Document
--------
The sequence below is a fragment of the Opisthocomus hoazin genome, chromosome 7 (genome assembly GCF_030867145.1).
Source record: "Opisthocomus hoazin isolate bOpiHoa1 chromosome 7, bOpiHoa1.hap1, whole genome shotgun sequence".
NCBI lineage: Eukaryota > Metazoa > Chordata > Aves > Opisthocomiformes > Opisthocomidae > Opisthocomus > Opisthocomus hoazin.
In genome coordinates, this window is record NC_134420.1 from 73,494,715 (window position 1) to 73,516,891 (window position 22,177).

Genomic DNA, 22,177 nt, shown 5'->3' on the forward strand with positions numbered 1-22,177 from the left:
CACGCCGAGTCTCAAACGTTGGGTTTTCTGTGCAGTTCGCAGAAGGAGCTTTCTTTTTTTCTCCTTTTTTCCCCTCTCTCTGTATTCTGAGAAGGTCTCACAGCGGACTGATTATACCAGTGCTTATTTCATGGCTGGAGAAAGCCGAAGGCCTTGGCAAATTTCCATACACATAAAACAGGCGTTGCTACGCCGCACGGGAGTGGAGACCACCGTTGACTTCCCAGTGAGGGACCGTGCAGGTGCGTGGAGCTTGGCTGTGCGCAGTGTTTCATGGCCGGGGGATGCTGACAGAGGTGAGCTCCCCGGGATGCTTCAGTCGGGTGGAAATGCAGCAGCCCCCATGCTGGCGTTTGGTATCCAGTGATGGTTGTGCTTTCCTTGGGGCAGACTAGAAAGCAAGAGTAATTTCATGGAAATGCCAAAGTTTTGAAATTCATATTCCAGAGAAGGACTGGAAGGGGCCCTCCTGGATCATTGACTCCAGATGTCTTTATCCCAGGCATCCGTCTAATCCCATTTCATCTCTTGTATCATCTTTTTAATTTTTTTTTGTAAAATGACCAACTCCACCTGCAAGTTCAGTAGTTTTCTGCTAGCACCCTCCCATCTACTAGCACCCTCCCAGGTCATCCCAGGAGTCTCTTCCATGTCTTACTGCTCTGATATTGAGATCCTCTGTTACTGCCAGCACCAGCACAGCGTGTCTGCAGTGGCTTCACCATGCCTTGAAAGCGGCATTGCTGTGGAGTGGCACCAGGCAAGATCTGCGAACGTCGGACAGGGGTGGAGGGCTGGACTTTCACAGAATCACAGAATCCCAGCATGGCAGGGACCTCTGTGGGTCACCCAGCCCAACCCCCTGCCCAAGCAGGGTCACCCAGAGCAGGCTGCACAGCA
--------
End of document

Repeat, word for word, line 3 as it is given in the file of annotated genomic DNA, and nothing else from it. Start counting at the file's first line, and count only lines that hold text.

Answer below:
NCBI lineage: Eukaryota > Metazoa > Chordata > Aves > Opisthocomiformes > Opisthocomidae > Opisthocomus > Opisthocomus hoazin.